2. Mallet Finger Causes
3. Mallet Finger Symptoms
4. Mallet Finger Treatment
4.5. Finger Strengthening Equipment
4.6. Mallet Finger Exercise
6. Healing Your Mallet Finger is Effortless
Mallet finger occurs when the tendon responsible for straightening the finger is damaged, leading to a deformity. When suffering from mallet finger, pain is often experienced, while others feel no pain at all. Treatments for mallet finger can be as minimal as using a splint, or as serious as surgery. In this injury guide, you’ll learn how to identify mallet finger and different mallet finger treatments.
Also known as “baseball finger,” this condition is defined as a deformity in the finger that prevents you from straightening it. The tendon responsible for straightening the finger or thumb is damaged, causing the finger to bend further than normal.
The extensor tendon is in charge of straightening the fingers and thumbs. In a mallet finger injury, the force of a blow hitting the tip of the finger causes the tendon to tear. The tendon may rapture or pull, causing a lot of pain.
The middle three fingers on the dominant hand are the most likely to suffer from a mallet injury, often from sports or other physical activities.
The two are often confused with one another, as they involve not being able to straighten out the finger. Let’s look at their differences:
Mallet finger is caused by damage to the tendon, often caused by a severe impact. The most common mallet finger causes include:
Quite possibly the most common cause of a mallet finger deformity, any sport involving a ball puts you at risk of the injury. Basketball and baseball players often experience mallet finger.
Physical labor, often in the form or warehouse work or construction, can result in a mallet finger injury. A crushing accident experienced on the job can severely injure the finger, making recovery quite difficult.
There are three different types of injuries that can occur.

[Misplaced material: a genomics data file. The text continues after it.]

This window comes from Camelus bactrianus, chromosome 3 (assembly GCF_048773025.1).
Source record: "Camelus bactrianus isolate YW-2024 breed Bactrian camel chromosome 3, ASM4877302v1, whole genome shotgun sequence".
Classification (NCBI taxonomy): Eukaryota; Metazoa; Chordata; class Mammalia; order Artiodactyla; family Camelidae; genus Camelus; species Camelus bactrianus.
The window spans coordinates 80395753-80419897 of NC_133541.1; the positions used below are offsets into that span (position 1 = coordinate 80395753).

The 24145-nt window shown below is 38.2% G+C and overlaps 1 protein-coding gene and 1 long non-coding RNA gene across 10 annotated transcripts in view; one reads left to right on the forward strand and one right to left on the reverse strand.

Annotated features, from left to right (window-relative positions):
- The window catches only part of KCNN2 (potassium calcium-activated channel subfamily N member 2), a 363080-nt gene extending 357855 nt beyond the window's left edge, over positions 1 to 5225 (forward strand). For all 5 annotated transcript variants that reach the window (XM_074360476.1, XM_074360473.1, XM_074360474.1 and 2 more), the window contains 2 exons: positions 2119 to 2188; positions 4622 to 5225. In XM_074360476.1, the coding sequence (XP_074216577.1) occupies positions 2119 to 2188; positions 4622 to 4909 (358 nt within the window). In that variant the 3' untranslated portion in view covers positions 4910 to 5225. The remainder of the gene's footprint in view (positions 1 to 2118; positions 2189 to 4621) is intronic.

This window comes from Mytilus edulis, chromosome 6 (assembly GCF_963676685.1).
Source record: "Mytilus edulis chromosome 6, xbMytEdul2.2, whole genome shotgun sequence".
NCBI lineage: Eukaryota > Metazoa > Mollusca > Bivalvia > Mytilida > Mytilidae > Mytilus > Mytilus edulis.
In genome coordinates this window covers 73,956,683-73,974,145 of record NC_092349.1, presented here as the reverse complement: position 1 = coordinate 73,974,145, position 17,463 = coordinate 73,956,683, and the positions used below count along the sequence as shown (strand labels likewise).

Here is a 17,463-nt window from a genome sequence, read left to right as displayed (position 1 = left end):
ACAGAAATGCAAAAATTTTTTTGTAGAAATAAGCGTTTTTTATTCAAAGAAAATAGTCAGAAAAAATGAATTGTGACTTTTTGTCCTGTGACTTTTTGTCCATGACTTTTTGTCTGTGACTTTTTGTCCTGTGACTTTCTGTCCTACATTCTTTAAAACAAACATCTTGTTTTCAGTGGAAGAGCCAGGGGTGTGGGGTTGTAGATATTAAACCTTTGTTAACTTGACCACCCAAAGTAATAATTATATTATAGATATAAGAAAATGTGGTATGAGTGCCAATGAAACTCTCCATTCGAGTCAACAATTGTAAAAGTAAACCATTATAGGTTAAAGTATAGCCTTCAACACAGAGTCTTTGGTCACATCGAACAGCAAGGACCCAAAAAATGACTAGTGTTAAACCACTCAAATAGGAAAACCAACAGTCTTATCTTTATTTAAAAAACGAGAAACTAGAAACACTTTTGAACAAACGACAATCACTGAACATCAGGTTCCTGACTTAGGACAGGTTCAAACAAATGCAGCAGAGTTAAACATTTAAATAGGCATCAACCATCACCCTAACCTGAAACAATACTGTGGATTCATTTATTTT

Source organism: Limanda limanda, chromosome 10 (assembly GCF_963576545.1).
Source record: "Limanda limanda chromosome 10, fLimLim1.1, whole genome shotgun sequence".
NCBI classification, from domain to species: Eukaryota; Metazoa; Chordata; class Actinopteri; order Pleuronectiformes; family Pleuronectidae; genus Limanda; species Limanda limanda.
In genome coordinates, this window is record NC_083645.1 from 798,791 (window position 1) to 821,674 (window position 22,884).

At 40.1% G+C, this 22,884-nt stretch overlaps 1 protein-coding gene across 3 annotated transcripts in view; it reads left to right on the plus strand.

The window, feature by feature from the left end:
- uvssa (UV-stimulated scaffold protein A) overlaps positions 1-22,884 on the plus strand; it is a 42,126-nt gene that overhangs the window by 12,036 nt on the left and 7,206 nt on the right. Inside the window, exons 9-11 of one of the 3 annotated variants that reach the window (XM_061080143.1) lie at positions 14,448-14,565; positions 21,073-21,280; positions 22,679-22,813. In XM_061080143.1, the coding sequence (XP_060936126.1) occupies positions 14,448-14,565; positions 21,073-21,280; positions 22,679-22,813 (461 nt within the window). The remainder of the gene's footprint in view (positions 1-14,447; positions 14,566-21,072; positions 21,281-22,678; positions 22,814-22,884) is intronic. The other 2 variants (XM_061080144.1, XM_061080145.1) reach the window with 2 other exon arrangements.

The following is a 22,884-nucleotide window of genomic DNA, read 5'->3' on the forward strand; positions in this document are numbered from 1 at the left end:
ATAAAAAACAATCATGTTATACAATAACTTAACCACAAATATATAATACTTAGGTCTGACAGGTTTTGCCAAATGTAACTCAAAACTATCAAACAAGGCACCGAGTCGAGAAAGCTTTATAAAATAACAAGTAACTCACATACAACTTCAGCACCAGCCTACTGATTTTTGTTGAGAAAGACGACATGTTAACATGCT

While the condition is easily managed, there are a few troublesome symptoms to look out for. They include:
The most common mallet finger complications come in the form of treatment side effects. The tendon can completely heal itself and with proper treatment your finger could be back to normal with four to eight weeks.
When using a splint, you may experiences sores on the skin. This is normal and can be fixed by ensuring a proper fit. Also, relying on pain medication to get by can cause unwanted issues, but there isn’t anything long-term to worry about.
Do not put off your doctor’s visit just because symptoms seem mild. As soon as you notice the condition, visit your doctor. They will determine if you need X-rays and whether or not to send you to a hand surgeon. Chronic mallet finger–when the condition hasn’t healed with the help of a splint–is likely to require surgery.
It’s important not to delay your mallet finger treatment, especially if you’re experiencing severe pain and redness. Even if you’re able to use your finger, you still need treatment, and delaying it will only make matters worse.
Treatment comes in many different forms, including:
Gel ice packs stay flexible even when frozen, allowing you to treat your aching joints effectively. ( See Product )
Immediately after the injury, cease all activity that could worsen the condition. Give your finger time to rest while planning your next course of treatment. Applying an ice pack gel can help reduce the pain and swelling. Simply place the ice pack on or around your finger for up to fifteen minutes.
If your mallet finger isn’t too severe, without any major fractures or breaks, a splint may be all you need to solve the problem. If your thumb is injured, an arthritis thumb splint will help stabilize the finger while it heals.
Our thumb splints are snug and easy to wear all day long, for full support. ( See Product )
For any other finger, your doctor could recommend a trigger finger splint. While the conditions are different, they are similar enough that they share treatment methods. Oval 8 splints for mallet finger are also recommended.